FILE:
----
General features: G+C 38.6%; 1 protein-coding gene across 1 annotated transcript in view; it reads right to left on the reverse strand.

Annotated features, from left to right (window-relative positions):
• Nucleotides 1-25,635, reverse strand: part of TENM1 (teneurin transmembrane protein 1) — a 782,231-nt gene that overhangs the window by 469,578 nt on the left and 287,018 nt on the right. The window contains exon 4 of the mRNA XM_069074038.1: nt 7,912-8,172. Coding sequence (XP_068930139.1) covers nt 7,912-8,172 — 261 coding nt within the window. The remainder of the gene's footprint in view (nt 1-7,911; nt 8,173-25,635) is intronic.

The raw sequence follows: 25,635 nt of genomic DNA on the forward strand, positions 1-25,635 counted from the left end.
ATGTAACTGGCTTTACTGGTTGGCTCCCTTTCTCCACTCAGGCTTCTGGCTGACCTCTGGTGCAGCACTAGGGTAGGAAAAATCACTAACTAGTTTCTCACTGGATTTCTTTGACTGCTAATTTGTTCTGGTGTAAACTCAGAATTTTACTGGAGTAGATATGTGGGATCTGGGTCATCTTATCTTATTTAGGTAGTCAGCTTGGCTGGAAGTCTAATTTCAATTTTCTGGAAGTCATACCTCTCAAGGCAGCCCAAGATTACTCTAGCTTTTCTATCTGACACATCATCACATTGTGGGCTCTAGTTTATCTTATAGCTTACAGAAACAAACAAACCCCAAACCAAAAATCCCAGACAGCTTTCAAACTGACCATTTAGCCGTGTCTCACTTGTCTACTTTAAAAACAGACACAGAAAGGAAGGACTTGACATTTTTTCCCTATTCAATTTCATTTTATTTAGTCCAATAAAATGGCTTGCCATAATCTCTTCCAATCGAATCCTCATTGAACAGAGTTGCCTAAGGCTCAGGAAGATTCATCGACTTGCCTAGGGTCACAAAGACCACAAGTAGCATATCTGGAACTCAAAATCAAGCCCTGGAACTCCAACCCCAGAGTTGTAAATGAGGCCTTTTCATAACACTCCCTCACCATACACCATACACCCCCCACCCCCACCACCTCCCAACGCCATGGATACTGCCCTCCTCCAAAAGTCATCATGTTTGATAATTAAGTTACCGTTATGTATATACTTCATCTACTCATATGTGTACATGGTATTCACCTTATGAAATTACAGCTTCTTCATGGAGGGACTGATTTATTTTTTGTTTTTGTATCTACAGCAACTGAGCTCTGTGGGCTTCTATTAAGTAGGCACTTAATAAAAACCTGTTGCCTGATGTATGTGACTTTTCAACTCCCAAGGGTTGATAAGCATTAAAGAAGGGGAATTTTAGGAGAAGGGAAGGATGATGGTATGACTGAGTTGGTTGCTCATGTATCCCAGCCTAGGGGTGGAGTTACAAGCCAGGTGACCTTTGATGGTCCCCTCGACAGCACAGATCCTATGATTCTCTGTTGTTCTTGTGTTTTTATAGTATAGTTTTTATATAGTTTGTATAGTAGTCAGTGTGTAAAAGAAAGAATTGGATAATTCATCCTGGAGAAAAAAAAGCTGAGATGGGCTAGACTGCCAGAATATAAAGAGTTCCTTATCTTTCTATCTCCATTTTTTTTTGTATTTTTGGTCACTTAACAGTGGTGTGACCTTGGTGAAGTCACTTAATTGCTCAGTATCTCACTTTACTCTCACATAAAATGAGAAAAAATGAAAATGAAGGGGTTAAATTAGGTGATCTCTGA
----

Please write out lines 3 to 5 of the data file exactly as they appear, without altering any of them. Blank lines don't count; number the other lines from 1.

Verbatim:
• Nucleotides 1-25,635, reverse strand: part of TENM1 (teneurin transmembrane protein 1) — a 782,231-nt gene that overhangs the window by 469,578 nt on the left and 287,018 nt on the right. The window contains exon 4 of the mRNA XM_069074038.1: nt 7,912-8,172. Coding sequence (XP_068930139.1) covers nt 7,912-8,172 — 261 coding nt within the window. The remainder of the gene's footprint in view (nt 1-7,911; nt 8,173-25,635) is intronic.

The raw sequence follows: 25,635 nt of genomic DNA on the forward strand, positions 1-25,635 counted from the left end.
ATGTAACTGGCTTTACTGGTTGGCTCCCTTTCTCCACTCAGGCTTCTGGCTGACCTCTGGTGCAGCACTAGGGTAGGAAAAATCACTAACTAGTTTCTCACTGGATTTCTTTGACTGCTAATTTGTTCTGGTGTAAACTCAGAATTTTACTGGAGTAGATATGTGGGATCTGGGTCATCTTATCTTATTTAGGTAGTCAGCTTGGCTGGAAGTCTAATTTCAATTTTCTGGAAGTCATACCTCTCAAGGCAGCCCAAGATTACTCTAGCTTTTCTATCTGACACATCATCACATTGTGGGCTCTAGTTTATCTTATAGCTTACAGAAACAAACAAACCCCAAACCAAAAATCCCAGACAGCTTTCAAACTGACCATTTAGCCGTGTCTCACTTGTCTACTTTAAAAACAGACACAGAAAGGAAGGACTTGACATTTTTTCCCTATTCAATTTCATTTTATTTAGTCCAATAAAATGGCTTGCCATAATCTCTTCCAATCGAATCCTCATTGAACAGAGTTGCCTAAGGCTCAGGAAGATTCATCGACTTGCCTAGGGTCACAAAGACCACAAGTAGCATATCTGGAACTCAAAATCAAGCCCTGGAACTCCAACCCCAGAGTTGTAAATGAGGCCTTTTCATAACACTCCCTCACCATACACCATACACCCCCCACCCCCACCACCTCCCAACGCCATGGATACTGCCCTCCTCCAAAAGTCATCATGTTTGATAATTAAGTTACCGTTATGTATATACTTCATCTACTCATATGTGTACATGGTATTCACCTTATGAAATTACAGCTTCTTCATGGAGGGACTGATTTATTTTTTGTTTTTGTATCTACAGCAACTGAGCTCTGTGGGCTTCTATTAAGTAGGCACTTAATAAAAACCTGTTGCCTGATGTATGTGACTTTTCAACTCCCAAGGGTTGATAAGCATTAAAGAAGGGGAATTTTAGGAGAAGGGAAGGATGATGGTATGACTGAGTTGGTTGCTCATGTATCCCAGCCTAGGGGTGGAGTTACAAGCCAGGTGACCTTTGATGGTCCCCTCGACAGCACAGATCCTATGATTCTCTGTTGTTCTTGTGTTTTTATAGTATAGTTTTTATATAGTTTGTATAGTAGTCAGTGTGTAAAAGAAAGAATTGGATAATTCATCCTGGAGAAAAAAAAGCTGAGATGGGCTAGACTGCCAGAATATAAAGAGTTCCTTATCTTTCTATCTCCATTTTTTTTTGTATTTTTGGTCACTTAACAGTGGTGTGACCTTGGTGAAGTCACTTAATTGCTCAGTATCTCACTTTACTCTCACATAAAATGAGAAAAAATGAAAATGAAGGGGTTAAATTAGGTGATCTCTGA